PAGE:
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Patient Teaching - Research Paper Example

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Patient Teaching Instructor University Patient Teaching Metoprolol Metoprolol is a beta adrenergic blocker drug and by definition acts by blocking beta receptors. Beta receptors are present on various tissues but their effect on heart and bronchioles are of clinical importance…
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Patient Teaching
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Patient Teaching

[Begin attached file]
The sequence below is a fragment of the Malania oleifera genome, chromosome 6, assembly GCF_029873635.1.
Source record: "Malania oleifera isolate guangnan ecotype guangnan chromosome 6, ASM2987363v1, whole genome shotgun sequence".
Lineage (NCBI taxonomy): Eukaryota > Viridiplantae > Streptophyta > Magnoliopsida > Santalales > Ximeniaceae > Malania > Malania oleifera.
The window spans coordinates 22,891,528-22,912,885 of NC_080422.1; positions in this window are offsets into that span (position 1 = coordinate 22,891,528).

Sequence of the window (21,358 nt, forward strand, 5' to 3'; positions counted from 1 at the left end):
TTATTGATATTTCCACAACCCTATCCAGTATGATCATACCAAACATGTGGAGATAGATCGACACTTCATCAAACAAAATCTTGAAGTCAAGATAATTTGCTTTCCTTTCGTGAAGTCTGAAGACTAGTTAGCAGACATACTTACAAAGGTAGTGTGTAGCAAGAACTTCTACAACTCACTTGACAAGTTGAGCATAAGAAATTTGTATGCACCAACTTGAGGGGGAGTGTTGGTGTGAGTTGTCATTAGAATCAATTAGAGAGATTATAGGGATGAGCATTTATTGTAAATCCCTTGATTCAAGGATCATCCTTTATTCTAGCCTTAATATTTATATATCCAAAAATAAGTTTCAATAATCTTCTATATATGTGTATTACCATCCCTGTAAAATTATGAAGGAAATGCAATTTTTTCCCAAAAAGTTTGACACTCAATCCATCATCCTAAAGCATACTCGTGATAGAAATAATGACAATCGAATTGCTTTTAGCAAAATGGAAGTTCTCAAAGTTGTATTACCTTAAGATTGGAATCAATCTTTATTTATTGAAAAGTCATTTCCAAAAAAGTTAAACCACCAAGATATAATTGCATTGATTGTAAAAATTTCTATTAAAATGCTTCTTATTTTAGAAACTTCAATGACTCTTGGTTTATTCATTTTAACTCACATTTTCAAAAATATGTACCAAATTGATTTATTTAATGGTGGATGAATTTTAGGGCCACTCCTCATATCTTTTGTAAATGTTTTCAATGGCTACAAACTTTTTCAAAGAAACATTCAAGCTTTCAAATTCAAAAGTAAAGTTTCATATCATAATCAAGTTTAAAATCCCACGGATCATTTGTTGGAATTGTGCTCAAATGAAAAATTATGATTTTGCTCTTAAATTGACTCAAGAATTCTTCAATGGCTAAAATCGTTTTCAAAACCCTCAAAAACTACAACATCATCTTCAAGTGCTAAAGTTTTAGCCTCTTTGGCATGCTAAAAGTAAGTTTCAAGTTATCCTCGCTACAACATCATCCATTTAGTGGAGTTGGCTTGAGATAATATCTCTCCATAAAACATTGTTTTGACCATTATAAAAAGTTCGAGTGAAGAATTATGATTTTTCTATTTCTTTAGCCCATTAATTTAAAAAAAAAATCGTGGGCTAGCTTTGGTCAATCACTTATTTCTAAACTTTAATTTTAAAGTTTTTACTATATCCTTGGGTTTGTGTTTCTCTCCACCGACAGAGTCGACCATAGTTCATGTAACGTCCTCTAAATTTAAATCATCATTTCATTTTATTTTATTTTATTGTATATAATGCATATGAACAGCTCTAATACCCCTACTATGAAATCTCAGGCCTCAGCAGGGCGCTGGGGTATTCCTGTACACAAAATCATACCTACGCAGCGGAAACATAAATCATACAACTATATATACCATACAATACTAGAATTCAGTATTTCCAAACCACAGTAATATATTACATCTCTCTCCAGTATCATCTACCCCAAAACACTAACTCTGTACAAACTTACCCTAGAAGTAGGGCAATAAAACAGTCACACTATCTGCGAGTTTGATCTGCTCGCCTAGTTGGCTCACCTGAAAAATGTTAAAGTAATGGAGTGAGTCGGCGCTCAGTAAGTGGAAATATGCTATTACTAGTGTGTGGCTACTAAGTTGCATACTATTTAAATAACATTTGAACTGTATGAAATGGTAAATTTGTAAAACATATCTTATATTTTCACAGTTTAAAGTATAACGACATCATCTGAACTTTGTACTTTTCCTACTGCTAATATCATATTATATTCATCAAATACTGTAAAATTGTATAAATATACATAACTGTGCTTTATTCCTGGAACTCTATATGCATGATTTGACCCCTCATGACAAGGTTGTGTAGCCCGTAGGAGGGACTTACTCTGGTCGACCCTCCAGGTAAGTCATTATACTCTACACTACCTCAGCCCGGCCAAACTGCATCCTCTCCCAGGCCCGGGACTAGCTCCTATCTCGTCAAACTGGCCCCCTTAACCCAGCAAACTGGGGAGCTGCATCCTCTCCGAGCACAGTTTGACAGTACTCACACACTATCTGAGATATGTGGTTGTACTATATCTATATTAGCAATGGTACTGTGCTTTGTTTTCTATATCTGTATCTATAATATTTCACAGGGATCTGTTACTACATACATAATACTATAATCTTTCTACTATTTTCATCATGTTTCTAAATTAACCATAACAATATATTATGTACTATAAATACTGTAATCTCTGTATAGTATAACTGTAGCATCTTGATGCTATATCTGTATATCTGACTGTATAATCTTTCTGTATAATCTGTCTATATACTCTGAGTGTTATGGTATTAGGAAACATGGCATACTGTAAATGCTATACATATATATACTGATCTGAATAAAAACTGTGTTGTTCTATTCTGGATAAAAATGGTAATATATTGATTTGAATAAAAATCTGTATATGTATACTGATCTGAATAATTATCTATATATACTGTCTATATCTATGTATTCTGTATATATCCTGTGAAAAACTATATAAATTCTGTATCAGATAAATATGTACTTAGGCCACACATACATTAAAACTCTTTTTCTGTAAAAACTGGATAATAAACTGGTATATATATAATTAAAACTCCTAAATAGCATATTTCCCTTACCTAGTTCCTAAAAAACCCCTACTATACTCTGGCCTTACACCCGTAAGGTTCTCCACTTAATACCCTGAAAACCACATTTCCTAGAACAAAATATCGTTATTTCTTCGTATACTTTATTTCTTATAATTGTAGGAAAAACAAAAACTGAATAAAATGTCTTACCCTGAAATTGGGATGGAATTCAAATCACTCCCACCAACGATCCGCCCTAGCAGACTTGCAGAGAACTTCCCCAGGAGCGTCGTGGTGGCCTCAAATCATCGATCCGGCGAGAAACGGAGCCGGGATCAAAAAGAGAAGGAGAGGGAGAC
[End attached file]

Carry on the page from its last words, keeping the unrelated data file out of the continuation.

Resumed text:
Download file to see previous pages... This is the reason beta blockers are contraindicated in asthma patients. Metoprolol is more selective in choosing its target as compared to other drugs in the same class such as propanolol. Metoprolol is more cardio selective and has minimal effect on bronchioles at low dose, making it suitable for asthma patients. It is still contra indicated in patients suffering from heart failure or heart blocks. Certain drugs, such as cimetidine, flouxitine and ritonavir can interfere with the normal metabolism of beta blockers potentiating their antihypertensive properties. Barbiturates, Rifampicin and phenytoin may increase its metabolism and decrease potency. Recommended dose of metoprolol for heart patient is about 50-100mg 2-3 times a day. (Mehta & Royal Pharmaceutical Society of Great Britain 2009) Metformin Metformin is an oral antidiabetic drug and the only medicine from Biguanides class currently available in the market. It is classified as insulin sensitizer and as the name suggest it increases the sensitivity of insulin in body. It works by inhibiting the production of glucose from liver, a process called gluconeogenesis. Metformin is also known to promote glucose uptake by tissue cells and enhance its utilization, hence, decreasing its plasma concentration. Known adverse effect of metformin is lactic acidosis; therefore, it is contraindicated in patients suffering from ketocidosis. Other side effects include gastrointestinal disturbances and nausea. There are no significant drug interactions as it does not bind to any plasma proteins or get metabolized within the system. Recommended dose is 500mg once, twice or three times a day depending on the glycemic control. (Mehta & Royal Pharmaceutical Society of Great Britain 2009) Lisinopril Lisinopril is an antihypertensive drug that inhibits angiotensin converting enzyme (ACE) responsible for conversion of angiotensin I into angiotensin II. The latter is a strong vasoconstrictor substance and reduction in its production lowers blood pressure by decreasing peripheral vascular resistance. Conversion of angiotensin I to angiotensin II takes place in the lungs and same enzyme also mediates the breakdown of bradykinin. Its inhibition, therefore, increases bradykinin and patient experiences dry cough as a side effect. Other side effects include hyperkalemia, skin rash, hypotension and fever. These drugs are also toxic during pregnancy (teratogenic) and may cause renal dysfunction in growing fetus. Recommended dose is 10 mg once daily. (Mehta & Royal Pharmaceutical Society of Great Britain 2009) Ezetimibe It is a cholesterol inhibiting drug and selectively inhibits absorption of both dietary and biliary cholesterol in small intestines. This cause reduction in blood cholesterol levels which is a crucial requirement in patients suffering from ischemic heart disease and other related disorders. Gastrointestinal disturbance is a more frequent side effect along with headache, fatigue, and myalgia. There is no significant drug interaction. Conversely, it is usually administered in combination with other cholesterol lowering drugs such as simvastatin. Recommended dose is 10mg once a day for adults and children over 10 years. (Mehta & Royal Pharmaceutical Society of Great Britain 2009). Warfarin Warfarin is an anticoagulant and is widely used for preventing thrombotic incidences in patients at risk of ischemic heart di ...Download file to see next pagesRead More
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